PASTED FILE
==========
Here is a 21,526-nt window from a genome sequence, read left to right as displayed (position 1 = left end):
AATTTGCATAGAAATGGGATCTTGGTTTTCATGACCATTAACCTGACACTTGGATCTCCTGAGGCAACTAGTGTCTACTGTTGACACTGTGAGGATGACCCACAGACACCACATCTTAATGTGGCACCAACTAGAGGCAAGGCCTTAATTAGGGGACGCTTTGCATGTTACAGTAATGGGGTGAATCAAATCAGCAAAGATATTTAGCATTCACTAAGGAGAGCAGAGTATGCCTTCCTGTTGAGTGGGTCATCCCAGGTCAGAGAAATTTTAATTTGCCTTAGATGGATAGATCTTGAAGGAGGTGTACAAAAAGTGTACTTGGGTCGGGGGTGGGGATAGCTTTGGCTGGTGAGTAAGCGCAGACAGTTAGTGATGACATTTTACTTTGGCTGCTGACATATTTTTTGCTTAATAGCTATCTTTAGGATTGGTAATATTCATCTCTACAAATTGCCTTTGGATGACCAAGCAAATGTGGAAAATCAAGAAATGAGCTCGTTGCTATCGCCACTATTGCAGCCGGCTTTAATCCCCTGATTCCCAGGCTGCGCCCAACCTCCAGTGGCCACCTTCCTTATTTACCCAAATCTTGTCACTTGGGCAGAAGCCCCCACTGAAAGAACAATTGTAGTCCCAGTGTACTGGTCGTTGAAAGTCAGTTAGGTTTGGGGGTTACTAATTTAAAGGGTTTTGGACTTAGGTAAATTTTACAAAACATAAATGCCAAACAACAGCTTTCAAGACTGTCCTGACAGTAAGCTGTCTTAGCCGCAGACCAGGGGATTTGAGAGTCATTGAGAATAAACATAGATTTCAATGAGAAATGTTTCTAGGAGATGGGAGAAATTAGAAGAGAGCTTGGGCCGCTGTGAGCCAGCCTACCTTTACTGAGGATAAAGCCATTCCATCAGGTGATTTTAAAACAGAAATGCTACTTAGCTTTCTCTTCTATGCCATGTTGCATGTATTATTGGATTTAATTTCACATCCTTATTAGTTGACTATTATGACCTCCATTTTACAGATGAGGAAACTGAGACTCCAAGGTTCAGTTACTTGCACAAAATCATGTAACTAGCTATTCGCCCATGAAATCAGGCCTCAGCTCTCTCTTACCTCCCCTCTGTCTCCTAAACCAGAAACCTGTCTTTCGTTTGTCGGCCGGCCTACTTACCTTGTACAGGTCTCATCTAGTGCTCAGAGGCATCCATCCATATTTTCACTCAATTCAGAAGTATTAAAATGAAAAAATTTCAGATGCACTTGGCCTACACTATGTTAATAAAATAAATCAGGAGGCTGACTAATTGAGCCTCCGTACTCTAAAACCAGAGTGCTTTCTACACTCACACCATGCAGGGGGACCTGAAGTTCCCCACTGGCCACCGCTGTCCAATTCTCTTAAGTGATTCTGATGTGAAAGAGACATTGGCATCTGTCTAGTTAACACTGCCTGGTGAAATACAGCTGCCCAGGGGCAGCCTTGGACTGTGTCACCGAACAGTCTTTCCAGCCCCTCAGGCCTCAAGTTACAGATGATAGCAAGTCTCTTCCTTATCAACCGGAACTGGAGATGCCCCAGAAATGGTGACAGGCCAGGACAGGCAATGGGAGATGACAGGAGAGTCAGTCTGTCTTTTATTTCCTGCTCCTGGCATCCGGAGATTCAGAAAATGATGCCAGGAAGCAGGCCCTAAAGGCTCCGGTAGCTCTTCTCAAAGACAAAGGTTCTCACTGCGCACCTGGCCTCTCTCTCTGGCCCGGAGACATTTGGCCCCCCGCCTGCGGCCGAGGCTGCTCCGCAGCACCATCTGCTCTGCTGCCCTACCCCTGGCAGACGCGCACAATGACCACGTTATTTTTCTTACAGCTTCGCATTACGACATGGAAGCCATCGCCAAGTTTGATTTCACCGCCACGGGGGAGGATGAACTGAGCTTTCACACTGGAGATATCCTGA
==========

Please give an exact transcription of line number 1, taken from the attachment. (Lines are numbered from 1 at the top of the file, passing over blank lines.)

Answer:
Here is a 21,526-nt window from a genome sequence, read left to right as displayed (position 1 = left end):